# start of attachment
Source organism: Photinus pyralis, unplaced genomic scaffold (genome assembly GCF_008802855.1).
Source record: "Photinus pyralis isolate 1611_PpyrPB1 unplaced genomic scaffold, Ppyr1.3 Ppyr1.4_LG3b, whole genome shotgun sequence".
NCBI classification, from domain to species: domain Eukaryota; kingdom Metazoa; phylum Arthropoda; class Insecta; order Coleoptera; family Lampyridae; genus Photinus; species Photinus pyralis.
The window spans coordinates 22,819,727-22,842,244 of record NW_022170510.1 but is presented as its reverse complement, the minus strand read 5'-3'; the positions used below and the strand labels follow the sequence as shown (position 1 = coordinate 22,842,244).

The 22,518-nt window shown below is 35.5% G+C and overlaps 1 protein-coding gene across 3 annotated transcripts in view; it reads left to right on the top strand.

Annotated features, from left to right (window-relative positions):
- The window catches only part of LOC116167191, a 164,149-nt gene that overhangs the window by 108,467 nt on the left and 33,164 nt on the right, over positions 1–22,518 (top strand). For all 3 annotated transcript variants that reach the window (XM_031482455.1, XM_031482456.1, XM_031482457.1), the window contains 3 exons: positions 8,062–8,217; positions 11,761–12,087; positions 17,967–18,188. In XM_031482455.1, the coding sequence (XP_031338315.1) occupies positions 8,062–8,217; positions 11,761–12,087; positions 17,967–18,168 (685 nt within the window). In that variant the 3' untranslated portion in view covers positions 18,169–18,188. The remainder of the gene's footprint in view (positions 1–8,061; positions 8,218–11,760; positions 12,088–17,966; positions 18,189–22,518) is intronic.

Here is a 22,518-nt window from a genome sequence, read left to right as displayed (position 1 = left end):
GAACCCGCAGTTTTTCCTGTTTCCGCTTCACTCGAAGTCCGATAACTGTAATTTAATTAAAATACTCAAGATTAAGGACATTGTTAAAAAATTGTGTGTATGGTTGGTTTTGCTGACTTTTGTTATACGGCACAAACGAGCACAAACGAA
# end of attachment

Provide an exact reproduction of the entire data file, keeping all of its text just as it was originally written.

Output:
Source organism: Photinus pyralis, unplaced genomic scaffold (genome assembly GCF_008802855.1).
Source record: "Photinus pyralis isolate 1611_PpyrPB1 unplaced genomic scaffold, Ppyr1.3 Ppyr1.4_LG3b, whole genome shotgun sequence".
NCBI classification, from domain to species: domain Eukaryota; kingdom Metazoa; phylum Arthropoda; class Insecta; order Coleoptera; family Lampyridae; genus Photinus; species Photinus pyralis.
The window spans coordinates 22,819,727-22,842,244 of record NW_022170510.1 but is presented as its reverse complement, the minus strand read 5'-3'; the positions used below and the strand labels follow the sequence as shown (position 1 = coordinate 22,842,244).

The 22,518-nt window shown below is 35.5% G+C and overlaps 1 protein-coding gene across 3 annotated transcripts in view; it reads left to right on the top strand.

Annotated features, from left to right (window-relative positions):
- The window catches only part of LOC116167191, a 164,149-nt gene that overhangs the window by 108,467 nt on the left and 33,164 nt on the right, over positions 1–22,518 (top strand). For all 3 annotated transcript variants that reach the window (XM_031482455.1, XM_031482456.1, XM_031482457.1), the window contains 3 exons: positions 8,062–8,217; positions 11,761–12,087; positions 17,967–18,188. In XM_031482455.1, the coding sequence (XP_031338315.1) occupies positions 8,062–8,217; positions 11,761–12,087; positions 17,967–18,168 (685 nt within the window). In that variant the 3' untranslated portion in view covers positions 18,169–18,188. The remainder of the gene's footprint in view (positions 1–8,061; positions 8,218–11,760; positions 12,088–17,966; positions 18,189–22,518) is intronic.

Here is a 22,518-nt window from a genome sequence, read left to right as displayed (position 1 = left end):
GAACCCGCAGTTTTTCCTGTTTCCGCTTCACTCGAAGTCCGATAACTGTAATTTAATTAAAATACTCAAGATTAAGGACATTGTTAAAAAATTGTGTGTATGGTTGGTTTTGCTGACTTTTGTTATACGGCACAAACGAGCACAAACGAA